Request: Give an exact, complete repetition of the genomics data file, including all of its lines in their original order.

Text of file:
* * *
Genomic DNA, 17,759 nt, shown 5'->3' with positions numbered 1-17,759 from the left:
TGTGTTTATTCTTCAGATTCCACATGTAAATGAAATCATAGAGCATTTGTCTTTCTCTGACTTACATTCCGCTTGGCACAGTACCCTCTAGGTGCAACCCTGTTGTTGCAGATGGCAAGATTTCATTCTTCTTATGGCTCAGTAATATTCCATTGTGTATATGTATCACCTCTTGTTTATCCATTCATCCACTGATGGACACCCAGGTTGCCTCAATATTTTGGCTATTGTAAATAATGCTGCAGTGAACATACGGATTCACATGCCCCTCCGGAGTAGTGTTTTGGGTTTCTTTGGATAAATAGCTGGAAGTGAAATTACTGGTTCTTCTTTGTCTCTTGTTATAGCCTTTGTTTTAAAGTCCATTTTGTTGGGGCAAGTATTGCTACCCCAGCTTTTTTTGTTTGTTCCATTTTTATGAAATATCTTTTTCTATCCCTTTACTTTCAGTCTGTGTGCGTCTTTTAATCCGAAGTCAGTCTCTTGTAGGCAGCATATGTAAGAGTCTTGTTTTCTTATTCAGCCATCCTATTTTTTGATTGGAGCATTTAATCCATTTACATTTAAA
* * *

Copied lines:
Genomic DNA, 17,759 nt, shown 5'->3' with positions numbered 1-17,759 from the left:
TGTGTTTATTCTTCAGATTCCACATGTAAATGAAATCATAGAGCATTTGTCTTTCTCTGACTTACATTCCGCTTGGCACAGTACCCTCTAGGTGCAACCCTGTTGTTGCAGATGGCAAGATTTCATTCTTCTTATGGCTCAGTAATATTCCATTGTGTATATGTATCACCTCTTGTTTATCCATTCATCCACTGATGGACACCCAGGTTGCCTCAATATTTTGGCTATTGTAAATAATGCTGCAGTGAACATACGGATTCACATGCCCCTCCGGAGTAGTGTTTTGGGTTTCTTTGGATAAATAGCTGGAAGTGAAATTACTGGTTCTTCTTTGTCTCTTGTTATAGCCTTTGTTTTAAAGTCCATTTTGTTGGGGCAAGTATTGCTACCCCAGCTTTTTTTGTTTGTTCCATTTTTATGAAATATCTTTTTCTATCCCTTTACTTTCAGTCTGTGTGCGTCTTTTAATCCGAAGTCAGTCTCTTGTAGGCAGCATATGTAAGAGTCTTGTTTTCTTATTCAGCCATCCTATTTTTTGATTGGAGCATTTAATCCATTTACATTTAAA